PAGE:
Bringing citizens on board

6 December 2014
Do the people of Montenegro participate in decision-making processes as much as they would like to? Do they have mechanisms for monitoring the fulfilment of commitments the state pledged for? Is there a possibility of greater involvement of citizens in such processes?

These questions were at the heart of a joint initiative of the UN Montenegro and national partners.,

“It is basically the process, means and tolls by which citizens monitor the implementation of governments’ and other decision-makers’ commitments, having the opportunity to provide their opinions and requests and to receive a feedback,” says Ana Dautović from the UN Coordination Office in Montenegro. “The process aims to explore possibilities of greater citizens' participation in monitoring the implementation of policies and to get suggestions from citizens on how to establish more efficient ways of communicating with the government and monitoring its work,” Dautović said. 


The country employed a 3-step approach in identifying people’s involvement in monitoring implementation of policies and laws and possibilities of their involvement: 1) mapping, 2) accountability check, and 3) testing of a concrete mechanism.

More than 4000 people of Montenegro were mobilised through different phases of the process.

MAPPING PHASE: The first stage scanned existing mechanisms of citizens' involvement in decision-making processes, unveiled that the citizens and the government of Montenegro have available a wide array of formal and informal mechanisms for policy monitoring, particularly so at the local level. However, most of the existing mechanisms, particularly the local-level ones, are non-functional.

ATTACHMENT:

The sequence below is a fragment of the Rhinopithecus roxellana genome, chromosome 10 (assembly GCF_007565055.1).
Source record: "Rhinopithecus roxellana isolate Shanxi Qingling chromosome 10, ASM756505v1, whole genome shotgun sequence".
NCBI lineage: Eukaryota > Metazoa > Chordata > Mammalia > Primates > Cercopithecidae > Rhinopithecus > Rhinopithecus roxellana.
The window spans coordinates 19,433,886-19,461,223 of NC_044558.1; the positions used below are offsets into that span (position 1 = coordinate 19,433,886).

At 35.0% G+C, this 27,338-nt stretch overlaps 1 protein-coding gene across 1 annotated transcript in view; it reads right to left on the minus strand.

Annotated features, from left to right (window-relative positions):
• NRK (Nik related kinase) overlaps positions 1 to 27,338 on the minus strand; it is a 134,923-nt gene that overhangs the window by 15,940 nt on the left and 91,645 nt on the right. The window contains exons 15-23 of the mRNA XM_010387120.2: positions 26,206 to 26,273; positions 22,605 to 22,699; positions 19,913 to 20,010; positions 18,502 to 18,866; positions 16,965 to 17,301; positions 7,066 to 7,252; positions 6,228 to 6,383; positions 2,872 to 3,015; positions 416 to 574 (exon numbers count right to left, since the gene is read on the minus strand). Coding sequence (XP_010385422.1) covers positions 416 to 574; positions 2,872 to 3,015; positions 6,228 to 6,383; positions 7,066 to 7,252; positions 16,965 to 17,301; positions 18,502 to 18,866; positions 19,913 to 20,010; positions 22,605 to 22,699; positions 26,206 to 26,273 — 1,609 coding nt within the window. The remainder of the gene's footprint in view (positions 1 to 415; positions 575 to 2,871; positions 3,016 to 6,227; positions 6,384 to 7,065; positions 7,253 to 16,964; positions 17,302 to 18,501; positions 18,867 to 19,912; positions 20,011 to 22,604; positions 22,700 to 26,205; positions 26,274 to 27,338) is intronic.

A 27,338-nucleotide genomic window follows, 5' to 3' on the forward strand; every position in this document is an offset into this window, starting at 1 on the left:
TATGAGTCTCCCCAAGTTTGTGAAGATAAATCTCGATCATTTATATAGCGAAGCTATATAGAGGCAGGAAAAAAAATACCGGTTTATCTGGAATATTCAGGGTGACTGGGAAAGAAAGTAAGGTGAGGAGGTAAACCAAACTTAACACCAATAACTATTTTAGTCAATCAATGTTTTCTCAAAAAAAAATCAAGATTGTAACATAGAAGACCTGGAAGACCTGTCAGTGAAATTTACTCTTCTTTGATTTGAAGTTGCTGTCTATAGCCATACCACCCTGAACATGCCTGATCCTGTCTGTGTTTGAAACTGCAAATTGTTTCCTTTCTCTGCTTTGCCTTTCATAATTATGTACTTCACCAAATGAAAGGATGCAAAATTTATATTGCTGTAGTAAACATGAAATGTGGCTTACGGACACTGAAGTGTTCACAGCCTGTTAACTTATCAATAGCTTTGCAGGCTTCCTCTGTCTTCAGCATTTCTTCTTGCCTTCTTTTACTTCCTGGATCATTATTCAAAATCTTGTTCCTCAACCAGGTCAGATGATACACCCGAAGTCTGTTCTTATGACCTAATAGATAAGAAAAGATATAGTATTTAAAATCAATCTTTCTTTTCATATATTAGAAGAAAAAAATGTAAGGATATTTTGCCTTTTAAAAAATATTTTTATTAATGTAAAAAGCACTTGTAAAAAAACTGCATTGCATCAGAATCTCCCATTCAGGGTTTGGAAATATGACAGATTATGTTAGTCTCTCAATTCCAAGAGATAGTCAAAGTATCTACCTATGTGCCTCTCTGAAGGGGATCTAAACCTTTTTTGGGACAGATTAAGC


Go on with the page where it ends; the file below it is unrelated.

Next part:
“The existing participatory monitoring mechanisms are not equally available to all segments of the population in Montenegro. In particular, this applies to the poor population,” said Lidija Brnović, the author of the Mapping Report

ACCOUNTABILITY CHECK PHASE: The process has allowed for a thorough ‘accountability check’ on existing forums for citizen participation to improve their usage. Through a direct communication, Focus Groups and Online Questionnaire, people shared their opinions. The voice of people of Montenegro was pursued through a broad coalition of more than 20 national partners including the civil society and national institutions. . Different vulnerable groups also took part in the process including displaced persons, elderly population, children, Roma, women entrepreneurs, residents of remote mountainous areas and young people with disabilities.

Through a dynamic dialogue, people recognised concrete barriers for their greater involvement in decision making, such as lack of information, unclear procedures, people’s passiveness, insufficient and undeveloped channels of communications with decision makers. They also recommended concrete aspects which would lead to greater participation, such as: greater openness of decision makers, de-politicization, new forms of dialogue with authorities, greater awareness of existing tools for participation and about the procedures to use them, involvement of vulnerable groups.